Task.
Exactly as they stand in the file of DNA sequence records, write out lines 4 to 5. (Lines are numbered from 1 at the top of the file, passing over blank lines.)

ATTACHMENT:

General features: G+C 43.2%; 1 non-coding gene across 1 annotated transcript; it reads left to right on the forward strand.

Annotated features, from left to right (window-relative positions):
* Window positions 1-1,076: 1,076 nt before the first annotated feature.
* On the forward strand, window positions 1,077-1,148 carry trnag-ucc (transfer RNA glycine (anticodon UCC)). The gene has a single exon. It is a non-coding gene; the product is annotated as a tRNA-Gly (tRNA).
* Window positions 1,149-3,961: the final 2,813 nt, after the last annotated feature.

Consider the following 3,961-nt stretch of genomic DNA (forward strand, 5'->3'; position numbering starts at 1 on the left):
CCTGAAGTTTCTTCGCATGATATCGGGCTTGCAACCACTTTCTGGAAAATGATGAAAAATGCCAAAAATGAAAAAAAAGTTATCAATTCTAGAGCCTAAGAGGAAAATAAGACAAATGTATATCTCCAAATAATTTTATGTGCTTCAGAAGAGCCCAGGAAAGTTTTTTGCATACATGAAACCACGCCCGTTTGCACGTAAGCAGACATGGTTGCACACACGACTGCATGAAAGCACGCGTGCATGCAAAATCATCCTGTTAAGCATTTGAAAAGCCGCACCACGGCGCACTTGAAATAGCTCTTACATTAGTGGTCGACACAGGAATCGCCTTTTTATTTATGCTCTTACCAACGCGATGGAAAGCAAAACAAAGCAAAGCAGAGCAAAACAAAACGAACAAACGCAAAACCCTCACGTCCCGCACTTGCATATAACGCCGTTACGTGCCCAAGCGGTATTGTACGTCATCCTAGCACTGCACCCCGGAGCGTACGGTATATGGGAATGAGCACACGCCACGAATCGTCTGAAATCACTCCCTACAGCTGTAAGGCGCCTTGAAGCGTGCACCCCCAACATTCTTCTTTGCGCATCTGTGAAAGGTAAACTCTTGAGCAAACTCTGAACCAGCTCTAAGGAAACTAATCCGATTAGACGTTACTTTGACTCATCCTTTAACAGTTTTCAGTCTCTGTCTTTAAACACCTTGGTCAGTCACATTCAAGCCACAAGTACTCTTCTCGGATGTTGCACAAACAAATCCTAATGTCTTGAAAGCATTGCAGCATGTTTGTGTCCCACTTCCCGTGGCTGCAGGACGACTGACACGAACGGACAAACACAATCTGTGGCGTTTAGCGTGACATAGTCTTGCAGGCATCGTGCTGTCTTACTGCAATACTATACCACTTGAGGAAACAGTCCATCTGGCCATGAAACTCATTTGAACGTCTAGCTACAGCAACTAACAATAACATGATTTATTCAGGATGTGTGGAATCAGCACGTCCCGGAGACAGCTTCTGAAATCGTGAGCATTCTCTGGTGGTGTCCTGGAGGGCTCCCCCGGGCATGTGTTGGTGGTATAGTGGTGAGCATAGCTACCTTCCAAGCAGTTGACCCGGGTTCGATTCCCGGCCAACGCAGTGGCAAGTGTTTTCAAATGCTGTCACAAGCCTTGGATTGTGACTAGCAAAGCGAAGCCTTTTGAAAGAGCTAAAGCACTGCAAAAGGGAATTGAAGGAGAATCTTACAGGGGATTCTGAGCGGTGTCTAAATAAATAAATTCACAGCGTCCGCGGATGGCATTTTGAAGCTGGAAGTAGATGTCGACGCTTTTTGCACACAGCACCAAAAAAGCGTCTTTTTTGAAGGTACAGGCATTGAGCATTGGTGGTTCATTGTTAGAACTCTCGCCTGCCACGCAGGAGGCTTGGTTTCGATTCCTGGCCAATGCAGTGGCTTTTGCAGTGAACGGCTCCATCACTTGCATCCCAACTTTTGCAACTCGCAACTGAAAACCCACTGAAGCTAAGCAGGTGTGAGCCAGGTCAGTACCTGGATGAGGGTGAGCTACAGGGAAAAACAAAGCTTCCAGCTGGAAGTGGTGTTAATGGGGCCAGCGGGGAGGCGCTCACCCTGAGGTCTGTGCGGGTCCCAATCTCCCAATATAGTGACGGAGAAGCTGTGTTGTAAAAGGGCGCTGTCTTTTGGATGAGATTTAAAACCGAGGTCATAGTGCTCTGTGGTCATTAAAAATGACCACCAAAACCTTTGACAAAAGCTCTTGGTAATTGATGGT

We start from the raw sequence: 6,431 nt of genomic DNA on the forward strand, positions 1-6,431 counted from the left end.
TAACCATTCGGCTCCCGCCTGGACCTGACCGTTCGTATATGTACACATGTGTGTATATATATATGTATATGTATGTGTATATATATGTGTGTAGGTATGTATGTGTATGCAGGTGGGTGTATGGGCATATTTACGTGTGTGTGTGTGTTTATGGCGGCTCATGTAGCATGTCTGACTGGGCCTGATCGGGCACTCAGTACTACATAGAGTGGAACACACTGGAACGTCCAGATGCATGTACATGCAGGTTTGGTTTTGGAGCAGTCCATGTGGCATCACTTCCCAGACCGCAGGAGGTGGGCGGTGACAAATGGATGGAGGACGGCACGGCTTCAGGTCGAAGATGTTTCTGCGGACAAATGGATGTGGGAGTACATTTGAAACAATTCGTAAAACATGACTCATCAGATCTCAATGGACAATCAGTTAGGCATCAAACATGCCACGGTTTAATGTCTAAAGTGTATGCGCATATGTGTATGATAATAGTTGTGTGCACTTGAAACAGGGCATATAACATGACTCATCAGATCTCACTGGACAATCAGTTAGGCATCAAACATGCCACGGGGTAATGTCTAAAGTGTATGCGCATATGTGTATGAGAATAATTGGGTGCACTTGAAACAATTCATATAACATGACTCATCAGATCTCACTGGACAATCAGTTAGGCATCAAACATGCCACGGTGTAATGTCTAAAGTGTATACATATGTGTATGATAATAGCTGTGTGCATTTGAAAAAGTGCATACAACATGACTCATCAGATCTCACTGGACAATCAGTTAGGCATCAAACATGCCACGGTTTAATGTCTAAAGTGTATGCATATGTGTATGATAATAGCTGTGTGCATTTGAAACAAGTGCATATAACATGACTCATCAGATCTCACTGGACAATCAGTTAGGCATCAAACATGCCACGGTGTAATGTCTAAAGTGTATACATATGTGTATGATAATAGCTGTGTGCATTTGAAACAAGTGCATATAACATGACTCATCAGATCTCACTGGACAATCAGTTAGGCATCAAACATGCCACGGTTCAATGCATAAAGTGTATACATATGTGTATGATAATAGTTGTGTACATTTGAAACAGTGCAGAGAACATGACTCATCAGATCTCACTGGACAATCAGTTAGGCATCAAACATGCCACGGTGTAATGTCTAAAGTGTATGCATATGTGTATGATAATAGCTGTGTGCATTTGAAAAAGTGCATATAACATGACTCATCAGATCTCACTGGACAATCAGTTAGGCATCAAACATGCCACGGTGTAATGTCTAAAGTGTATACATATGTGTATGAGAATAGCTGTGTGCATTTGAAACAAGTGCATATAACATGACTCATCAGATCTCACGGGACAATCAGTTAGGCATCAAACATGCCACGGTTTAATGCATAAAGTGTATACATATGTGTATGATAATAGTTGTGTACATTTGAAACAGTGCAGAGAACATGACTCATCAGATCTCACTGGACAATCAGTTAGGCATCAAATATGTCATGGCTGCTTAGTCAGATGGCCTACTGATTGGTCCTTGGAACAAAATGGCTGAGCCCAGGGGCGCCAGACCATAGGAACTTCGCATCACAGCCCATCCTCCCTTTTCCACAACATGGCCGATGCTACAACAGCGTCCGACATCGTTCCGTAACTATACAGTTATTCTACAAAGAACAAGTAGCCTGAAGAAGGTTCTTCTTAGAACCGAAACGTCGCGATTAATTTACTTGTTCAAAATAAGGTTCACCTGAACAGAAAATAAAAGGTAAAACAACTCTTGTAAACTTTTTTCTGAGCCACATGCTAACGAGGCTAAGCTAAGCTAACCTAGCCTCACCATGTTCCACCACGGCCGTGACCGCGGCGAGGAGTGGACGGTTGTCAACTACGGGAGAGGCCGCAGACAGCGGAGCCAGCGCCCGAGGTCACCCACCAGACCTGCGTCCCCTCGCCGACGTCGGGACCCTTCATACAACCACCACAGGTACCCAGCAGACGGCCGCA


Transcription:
* On the forward strand, window positions 1,077-1,148 carry trnag-ucc (transfer RNA glycine (anticodon UCC)). The gene has a single exon. It is a non-coding gene; the product is annotated as a tRNA-Gly (tRNA).
* Window positions 1,149-3,961: the final 2,813 nt, after the last annotated feature.